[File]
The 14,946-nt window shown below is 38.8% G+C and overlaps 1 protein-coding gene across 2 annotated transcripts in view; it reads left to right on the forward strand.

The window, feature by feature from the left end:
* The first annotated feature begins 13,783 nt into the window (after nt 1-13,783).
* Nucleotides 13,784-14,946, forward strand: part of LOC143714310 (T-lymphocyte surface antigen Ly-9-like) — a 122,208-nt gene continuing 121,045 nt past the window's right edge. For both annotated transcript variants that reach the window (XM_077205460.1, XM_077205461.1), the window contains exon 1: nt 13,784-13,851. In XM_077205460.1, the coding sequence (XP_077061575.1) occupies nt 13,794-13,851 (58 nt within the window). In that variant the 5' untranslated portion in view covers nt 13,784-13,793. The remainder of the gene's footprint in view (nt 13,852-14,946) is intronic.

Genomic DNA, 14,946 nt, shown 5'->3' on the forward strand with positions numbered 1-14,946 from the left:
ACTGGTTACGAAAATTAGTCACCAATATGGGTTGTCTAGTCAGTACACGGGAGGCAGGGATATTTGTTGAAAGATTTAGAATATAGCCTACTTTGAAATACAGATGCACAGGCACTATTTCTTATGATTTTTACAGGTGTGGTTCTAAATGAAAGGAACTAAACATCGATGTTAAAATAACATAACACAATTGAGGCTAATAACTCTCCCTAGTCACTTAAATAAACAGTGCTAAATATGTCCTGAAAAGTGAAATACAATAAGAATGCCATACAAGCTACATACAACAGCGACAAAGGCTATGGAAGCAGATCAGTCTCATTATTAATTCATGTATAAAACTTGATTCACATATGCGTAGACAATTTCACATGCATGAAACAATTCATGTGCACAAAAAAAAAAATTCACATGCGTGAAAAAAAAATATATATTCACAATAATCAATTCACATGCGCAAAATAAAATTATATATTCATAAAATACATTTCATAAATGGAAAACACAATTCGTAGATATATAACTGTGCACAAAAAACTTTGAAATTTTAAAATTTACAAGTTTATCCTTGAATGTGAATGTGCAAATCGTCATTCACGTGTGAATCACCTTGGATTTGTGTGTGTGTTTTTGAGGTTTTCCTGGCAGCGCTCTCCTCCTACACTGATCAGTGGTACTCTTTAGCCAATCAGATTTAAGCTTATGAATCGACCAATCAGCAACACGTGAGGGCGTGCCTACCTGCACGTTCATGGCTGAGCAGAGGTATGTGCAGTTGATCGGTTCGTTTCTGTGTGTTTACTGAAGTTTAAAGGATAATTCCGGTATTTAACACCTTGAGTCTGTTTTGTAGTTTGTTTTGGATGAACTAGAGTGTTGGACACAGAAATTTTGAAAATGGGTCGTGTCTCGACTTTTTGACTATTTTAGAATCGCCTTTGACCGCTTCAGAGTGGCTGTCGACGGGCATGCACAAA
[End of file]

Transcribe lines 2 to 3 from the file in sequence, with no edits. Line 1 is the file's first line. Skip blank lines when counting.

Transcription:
The window, feature by feature from the left end:
* The first annotated feature begins 13,783 nt into the window (after nt 1-13,783).